Lube Prices on the March


Most major oil companies have notified U.S. customers of finished lubricant price hikes in recent weeks that will kick in from late June to early July, but some observers claim the relatively small increases are squeezing independents.

  • Shell on May 10 informed customers it would increase prices on finished lubricant products up to 8 percent effective June 28.
  • ExxonMobil notified customers May 17 it would raise prices for its branded and unbranded lubricants and greases by up to 9 percent effective July 1. Different price treatment may apply to selected products, ExxonMobil stated in its letter.
  • Valvoline customers received letters dated May 17 detailing price hikes on finished lubricant products of up to 9 percent effective June 21, varying by product and segment.
  • ConocoPhillips told customers May 17it would push up prices for finished lubricant products by 6 to 9 percent starting July 1, depending on product-specific factors.
  • On May 18, Chevron informed customers it would bump up prices on all lubricating oils, gear lubes and greases by up to 10 percent effective July 1. The companys letter noted some specific products may increase in amounts outside of the general increase.
  • Citgo notified customers May 19 it would raise prices 8 to 10 percent on Citgo, Mystik and private label brands, including bulk and all package styles, effective with shipments occurring on and after July 1. Some specific product price changes would fall outside the general increase, the companys letter noted.
  • Petro-Canada recently told customers it would increase area-wide and book pricing for its finished lubricants by 10 percent beginning June 18 for bulk and all packages sizes at all warehouses. The increase doesnt include Paraflex process oils and white oils, which had a previous increase effective May 27.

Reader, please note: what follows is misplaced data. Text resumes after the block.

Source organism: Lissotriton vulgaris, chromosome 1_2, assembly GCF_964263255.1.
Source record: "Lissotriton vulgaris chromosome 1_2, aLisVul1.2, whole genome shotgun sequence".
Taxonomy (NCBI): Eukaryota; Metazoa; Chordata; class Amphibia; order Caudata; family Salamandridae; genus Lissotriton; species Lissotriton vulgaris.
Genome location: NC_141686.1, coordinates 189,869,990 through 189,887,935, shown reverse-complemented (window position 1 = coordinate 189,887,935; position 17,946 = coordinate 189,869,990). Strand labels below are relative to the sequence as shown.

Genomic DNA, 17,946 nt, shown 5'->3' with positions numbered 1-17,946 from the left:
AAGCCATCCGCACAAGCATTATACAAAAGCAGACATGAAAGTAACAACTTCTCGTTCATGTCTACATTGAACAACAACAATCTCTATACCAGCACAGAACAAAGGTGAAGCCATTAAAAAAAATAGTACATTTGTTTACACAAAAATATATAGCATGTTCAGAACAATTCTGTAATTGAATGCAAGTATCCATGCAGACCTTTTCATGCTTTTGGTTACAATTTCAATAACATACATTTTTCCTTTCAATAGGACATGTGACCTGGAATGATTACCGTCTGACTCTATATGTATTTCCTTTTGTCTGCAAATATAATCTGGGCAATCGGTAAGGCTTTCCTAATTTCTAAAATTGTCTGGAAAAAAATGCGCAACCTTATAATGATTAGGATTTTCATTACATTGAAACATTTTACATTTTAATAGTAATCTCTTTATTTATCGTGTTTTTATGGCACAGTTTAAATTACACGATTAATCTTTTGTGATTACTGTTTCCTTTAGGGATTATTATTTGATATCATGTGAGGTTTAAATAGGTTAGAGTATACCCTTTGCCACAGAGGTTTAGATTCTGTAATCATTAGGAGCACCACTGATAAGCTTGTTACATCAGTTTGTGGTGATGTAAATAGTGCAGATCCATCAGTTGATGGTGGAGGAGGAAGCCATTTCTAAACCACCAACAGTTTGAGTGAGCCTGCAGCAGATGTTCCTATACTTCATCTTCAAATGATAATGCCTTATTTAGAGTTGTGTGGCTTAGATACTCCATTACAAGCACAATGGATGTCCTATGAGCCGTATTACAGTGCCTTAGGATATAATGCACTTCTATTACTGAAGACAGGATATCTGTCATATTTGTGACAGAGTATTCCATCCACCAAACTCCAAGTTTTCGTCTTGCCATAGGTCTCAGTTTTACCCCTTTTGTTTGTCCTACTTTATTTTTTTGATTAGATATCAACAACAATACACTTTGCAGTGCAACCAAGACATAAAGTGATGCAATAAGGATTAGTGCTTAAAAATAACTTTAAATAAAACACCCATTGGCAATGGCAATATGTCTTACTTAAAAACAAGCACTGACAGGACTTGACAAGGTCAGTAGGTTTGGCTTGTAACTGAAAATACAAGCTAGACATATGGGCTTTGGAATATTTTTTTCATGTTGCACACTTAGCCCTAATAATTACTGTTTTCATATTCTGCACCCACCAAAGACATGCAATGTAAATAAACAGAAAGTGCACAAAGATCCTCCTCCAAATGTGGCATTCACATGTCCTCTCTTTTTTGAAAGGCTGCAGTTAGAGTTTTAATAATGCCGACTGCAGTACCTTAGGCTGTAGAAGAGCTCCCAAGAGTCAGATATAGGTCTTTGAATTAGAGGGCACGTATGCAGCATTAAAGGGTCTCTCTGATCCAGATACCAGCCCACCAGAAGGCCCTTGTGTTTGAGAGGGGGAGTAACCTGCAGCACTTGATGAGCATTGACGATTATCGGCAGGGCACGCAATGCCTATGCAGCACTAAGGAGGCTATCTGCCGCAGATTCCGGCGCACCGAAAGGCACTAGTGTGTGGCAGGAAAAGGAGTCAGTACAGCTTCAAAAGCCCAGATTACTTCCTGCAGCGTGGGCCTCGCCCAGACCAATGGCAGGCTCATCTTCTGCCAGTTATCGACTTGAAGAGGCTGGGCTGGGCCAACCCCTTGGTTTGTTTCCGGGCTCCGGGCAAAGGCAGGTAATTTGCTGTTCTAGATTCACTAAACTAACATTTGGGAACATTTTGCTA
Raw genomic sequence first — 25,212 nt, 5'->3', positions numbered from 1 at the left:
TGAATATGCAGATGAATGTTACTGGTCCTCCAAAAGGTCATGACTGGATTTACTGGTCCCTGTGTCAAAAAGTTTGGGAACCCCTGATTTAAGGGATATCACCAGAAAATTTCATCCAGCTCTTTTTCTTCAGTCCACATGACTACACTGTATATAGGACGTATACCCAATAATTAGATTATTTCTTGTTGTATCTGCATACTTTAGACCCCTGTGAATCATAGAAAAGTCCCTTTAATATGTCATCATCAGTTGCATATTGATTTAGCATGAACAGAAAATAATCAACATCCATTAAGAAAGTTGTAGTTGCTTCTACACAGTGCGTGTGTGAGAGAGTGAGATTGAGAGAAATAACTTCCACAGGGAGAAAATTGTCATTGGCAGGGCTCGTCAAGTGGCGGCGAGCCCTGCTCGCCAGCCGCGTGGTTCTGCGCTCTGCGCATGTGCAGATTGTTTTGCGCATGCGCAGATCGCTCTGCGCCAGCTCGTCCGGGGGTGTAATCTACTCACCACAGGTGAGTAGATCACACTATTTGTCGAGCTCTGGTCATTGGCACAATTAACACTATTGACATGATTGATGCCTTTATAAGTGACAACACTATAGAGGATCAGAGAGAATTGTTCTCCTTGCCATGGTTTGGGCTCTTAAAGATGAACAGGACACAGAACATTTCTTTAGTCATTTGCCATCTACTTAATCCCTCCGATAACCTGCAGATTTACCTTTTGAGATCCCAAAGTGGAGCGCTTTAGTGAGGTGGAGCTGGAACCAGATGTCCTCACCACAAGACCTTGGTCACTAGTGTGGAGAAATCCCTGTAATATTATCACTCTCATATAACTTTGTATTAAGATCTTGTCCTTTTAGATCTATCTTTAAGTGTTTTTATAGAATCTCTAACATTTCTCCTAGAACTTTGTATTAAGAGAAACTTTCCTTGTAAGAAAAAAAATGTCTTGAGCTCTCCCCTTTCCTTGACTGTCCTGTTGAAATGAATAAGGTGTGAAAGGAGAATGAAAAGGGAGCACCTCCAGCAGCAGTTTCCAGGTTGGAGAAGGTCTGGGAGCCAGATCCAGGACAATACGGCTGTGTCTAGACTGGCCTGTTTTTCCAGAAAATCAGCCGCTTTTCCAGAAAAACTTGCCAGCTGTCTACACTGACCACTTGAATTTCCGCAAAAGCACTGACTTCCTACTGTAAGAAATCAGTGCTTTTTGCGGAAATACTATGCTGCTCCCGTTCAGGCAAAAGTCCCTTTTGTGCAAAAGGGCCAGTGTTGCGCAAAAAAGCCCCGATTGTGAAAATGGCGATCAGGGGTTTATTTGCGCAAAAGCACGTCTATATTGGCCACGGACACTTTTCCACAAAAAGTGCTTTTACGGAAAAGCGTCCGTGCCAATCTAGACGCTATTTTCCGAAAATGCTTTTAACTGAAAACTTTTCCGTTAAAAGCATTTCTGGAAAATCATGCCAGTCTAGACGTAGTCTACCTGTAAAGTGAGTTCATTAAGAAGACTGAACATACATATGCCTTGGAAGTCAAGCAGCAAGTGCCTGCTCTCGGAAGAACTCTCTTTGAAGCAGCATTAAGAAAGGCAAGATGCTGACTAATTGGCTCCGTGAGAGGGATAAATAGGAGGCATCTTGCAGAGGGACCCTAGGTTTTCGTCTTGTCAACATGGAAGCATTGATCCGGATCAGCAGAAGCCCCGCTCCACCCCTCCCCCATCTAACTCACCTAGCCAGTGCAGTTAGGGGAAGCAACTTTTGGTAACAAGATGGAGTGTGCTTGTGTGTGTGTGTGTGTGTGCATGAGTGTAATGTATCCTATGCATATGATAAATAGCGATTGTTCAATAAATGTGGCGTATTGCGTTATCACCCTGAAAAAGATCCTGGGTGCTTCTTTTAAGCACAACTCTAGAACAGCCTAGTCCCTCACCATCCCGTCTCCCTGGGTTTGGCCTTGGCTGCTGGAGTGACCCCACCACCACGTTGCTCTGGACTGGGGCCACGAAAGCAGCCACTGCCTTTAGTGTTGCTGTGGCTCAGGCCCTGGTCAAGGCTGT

Almost every notification included a variation of Shells comment to its customers: This adjustment is due to increasing costs of raw materials used in the production and delivery of our products, the company explained its letter, which also noted that since February 2010, [API] Group I base oils have increased up to 22 percent and Group II base oils up to 15 percent.

A distributor told Lube Report, I assume theyre trying to recover their costs from the recent base oil cost increases. Some of the additive companies are just now doing their increases. I think its going to be an expensive year.

This source noted base oils are very tight right now due to allocations at Motivas Port Arthur, Texas, base oil plant and other issues. Market sources in May told Lube Report that Motiva had placed its customers on a sales allocation plan of 50 percent for Star 6 (220 vis) and 75 percent of historical contractual volumes for all other grades.

An official with an independent blender told Lube Report that while the latest round of price increases is a cost pass through of both base oil and additive increases, the ILMA blenders will not be able to pass along true cost increases because the majors are once again putting the squeeze on them with smaller increases and later effective dates in an attempt to buy back volume and reduce the price difference to distributors between independent blenders and major oil companies. That again creates extra hardship on independent blenders, this source stated.

The Independent Lubricant Manufacturers Association has decried the price squeeze, referring to rapid escalation in the prices of base oils sold by refiners to non-refiner blenders/marketers at the wholesale level, and the slow pace the same refiners increase the prices of finished lubricants sold under their brand names. Such activity squeezes the margins out of the finished lubricants sales market and shifts it to the base oil production side of the business, ILMA has stated.

Another distributor suggested the finished lube price hikes may indicate the majors finally recognize the pricing disparity between themselves and the private labels and are taking steps to minimize and close that gap through smaller increases. I think some of the majors want some of that market share back that theyve lost, this source observed.